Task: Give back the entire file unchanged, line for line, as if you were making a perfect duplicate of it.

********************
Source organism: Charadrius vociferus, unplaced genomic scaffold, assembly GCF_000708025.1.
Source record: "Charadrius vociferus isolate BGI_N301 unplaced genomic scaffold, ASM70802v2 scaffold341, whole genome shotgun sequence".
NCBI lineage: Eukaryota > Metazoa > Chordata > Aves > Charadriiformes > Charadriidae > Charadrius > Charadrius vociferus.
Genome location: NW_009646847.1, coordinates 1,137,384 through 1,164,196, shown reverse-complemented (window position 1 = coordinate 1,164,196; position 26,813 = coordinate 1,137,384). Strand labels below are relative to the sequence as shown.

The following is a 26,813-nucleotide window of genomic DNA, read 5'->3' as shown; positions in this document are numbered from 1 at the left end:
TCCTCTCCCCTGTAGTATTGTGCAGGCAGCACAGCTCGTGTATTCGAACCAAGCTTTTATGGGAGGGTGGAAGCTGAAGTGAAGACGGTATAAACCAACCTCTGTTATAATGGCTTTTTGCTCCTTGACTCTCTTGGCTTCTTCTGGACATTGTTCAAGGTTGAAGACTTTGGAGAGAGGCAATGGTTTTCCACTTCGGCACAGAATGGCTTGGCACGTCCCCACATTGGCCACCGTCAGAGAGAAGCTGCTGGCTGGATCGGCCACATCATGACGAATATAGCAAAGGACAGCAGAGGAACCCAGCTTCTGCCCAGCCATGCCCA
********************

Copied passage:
Source organism: Charadrius vociferus, unplaced genomic scaffold, assembly GCF_000708025.1.
Source record: "Charadrius vociferus isolate BGI_N301 unplaced genomic scaffold, ASM70802v2 scaffold341, whole genome shotgun sequence".
NCBI lineage: Eukaryota > Metazoa > Chordata > Aves > Charadriiformes > Charadriidae > Charadrius > Charadrius vociferus.
Genome location: NW_009646847.1, coordinates 1,137,384 through 1,164,196, shown reverse-complemented (window position 1 = coordinate 1,164,196; position 26,813 = coordinate 1,137,384). Strand labels below are relative to the sequence as shown.

The following is a 26,813-nucleotide window of genomic DNA, read 5'->3' as shown; positions in this document are numbered from 1 at the left end:
TCCTCTCCCCTGTAGTATTGTGCAGGCAGCACAGCTCGTGTATTCGAACCAAGCTTTTATGGGAGGGTGGAAGCTGAAGTGAAGACGGTATAAACCAACCTCTGTTATAATGGCTTTTTGCTCCTTGACTCTCTTGGCTTCTTCTGGACATTGTTCAAGGTTGAAGACTTTGGAGAGAGGCAATGGTTTTCCACTTCGGCACAGAATGGCTTGGCACGTCCCCACATTGGCCACCGTCAGAGAGAAGCTGCTGGCTGGATCGGCCACATCATGACGAATATAGCAAAGGACAGCAGAGGAACCCAGCTTCTGCCCAGCCATGCCCA